5-Play Prospect: Colorado WR Laviska Shenault

Photo: Ron Chenoy-USA TODAY Sports

In the religious collection of sacred scriptures known as the Bible there are many stories. The most famous, of course, is the story of Jesus. In fact, the Bible, though divided into many chapters known as "books", is split into two halves known as the Old Testament and New Testament with the birth of Jesus as the center point -- this is where we get B.C. and A.D. from when we reference historical dates.

There are 66 books of the Bible, 39 in the Old Testament and 27 in the New Testament. From Jesus' birth on, those 27 New Testament books all focus on his life and teachings. There are some new stories told, stories of Jesus' life and the birth of the first church thereafter, but it all sort of revolves around the one story of Jesus.

In the Old Testament, however, there are many stories -- almost too many to count. The Old Testament starts with the story of where life began, how the universe, the Earth and all within it were created. The following 37 books tell the tale of the human race and their ever-growing -- and many times ever-struggling -- relationship with God.

Within one of the 37 books of the Old Testament, the book of Judges to be specific, comes the story of a man named Samson. Samson was born in a time where God's people, the Israelites, were in captivity by the hands of people called the Philistines. It is written that before this, the people of Israel had turned their back on God's ways, so God allowed them to be captured by their enemies. It was a time when Israel had no ruler of their own, not even a leader to give them hope.

The story began when an angel came to the family of an Israelite named Manoah on God's behalf. He first appeared to Manoah's wife and told her that she would give birth to a son. He told her that this would be no ordinary boy, rather one that would carry the power of the Lord within him -- a power to save his people. The angel gave the woman specific instructions of what to do while pregnant with this boy, such as no drinking wine or eating anything unclean, which was common. But there was another request that was unusual. The angel told her that no razor was to ever touch the head of this boy for as long as he lived, for his hair would be his power.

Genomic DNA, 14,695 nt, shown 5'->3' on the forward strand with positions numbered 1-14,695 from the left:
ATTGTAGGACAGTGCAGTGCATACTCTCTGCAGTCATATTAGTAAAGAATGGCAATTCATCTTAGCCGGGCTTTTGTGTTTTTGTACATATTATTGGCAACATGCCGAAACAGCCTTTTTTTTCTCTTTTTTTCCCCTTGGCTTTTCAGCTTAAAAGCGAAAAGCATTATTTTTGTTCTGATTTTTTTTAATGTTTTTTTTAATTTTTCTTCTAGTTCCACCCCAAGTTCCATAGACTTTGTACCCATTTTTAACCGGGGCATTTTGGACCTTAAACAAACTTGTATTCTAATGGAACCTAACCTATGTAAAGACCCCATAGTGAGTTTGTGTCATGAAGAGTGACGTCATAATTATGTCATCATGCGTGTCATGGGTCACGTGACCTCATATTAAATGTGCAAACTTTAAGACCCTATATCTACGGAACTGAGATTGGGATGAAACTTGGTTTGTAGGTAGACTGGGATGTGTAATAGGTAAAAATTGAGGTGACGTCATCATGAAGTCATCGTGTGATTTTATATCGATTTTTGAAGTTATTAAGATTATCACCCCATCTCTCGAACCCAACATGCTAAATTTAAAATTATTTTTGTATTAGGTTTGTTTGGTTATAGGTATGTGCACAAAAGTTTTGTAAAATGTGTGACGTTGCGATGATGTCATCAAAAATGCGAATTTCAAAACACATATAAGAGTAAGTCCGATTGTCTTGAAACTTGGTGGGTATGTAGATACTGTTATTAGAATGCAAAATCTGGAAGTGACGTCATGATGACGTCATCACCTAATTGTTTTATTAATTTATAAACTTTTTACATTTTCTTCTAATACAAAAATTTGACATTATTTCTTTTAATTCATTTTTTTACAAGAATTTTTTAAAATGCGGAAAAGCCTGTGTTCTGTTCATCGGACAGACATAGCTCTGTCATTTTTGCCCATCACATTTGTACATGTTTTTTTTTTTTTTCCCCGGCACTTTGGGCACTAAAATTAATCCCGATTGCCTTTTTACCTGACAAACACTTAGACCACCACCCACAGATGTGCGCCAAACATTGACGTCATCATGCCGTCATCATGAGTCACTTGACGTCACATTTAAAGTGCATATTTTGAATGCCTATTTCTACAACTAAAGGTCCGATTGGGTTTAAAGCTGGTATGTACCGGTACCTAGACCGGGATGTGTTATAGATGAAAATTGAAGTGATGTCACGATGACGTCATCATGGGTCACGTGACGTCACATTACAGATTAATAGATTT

Manoah and his wife named their son Samson, and as he and his hair grew, so did his strength. Throughout the books of Samson's life, tales are told of his great strength. In one story, Samson tore a lion apart limb from limb when it attacked him. In another, he killed thousands of Philistines with nothing but his bare hands and the old jaw bone of a donkey.

There was no name, no army even, that could stand to the power of Samson.

So long as he kept his hair.

***

Laviska Shenault and his father were similar in many ways. First and foremost, both loved to have fun. Running around and playing games constantly when Laviska was a kid. And both were very competitive. Whether it was seeing who could do the most push-ups or playing a random sports video game against one another, competition was in their nature; it was in their name.

And when I say their name, I don't just mean the last name "Shenault".

For Laviska Sr. and "junior", their name was part of their bond.

On July 17, 2009, on the way home from a family pool party, Laviska Jr.'s mother, Annie, pulled over to the side of the road to switch spots with Laviska Sr. so he could drive. Laviska Jr. was in the front seat at the time. As Laviska's father walked around the vehicle, he slipped and fell into the busy highway road. He was struck by two cars.

He was killed at the scene.

Laviska Jr. was just 10 years old.

“It all happened so quickly,” Annie said in an interview with Sports Illustrated. “It was one of those things you can’t explain.”

"I remember pretty much all of it... I think I did grow up pretty fast after that," Laviska Jr. said.

Shortly after his father's funeral, Laviska made a promise. A promise to honor his father.

Laviska played all kinds of sports, but when it came time to really commit to one, football stood out. Though it took him a while to really get noticed in high school -- growing up just outside of the hot bed of football that is Dallas, Texas makes that extra tough -- once he did, the big boys came calling. By the time he was set to gradate from DeSoto High School, Laviska had offerers from Oklahoma State, UCLA, Arkansas, Arizona State, Mississippi State, Alabama and LSU. But Laviska didn't choose any of those big time schools, frankly because they were too big time. Instead, Laviska committed to Colorado.

“I wanted to go somewhere not on the map already,” Laviska said.

But making it to play DI college football nor choosing Colorado itself was the way he promised to honor his father.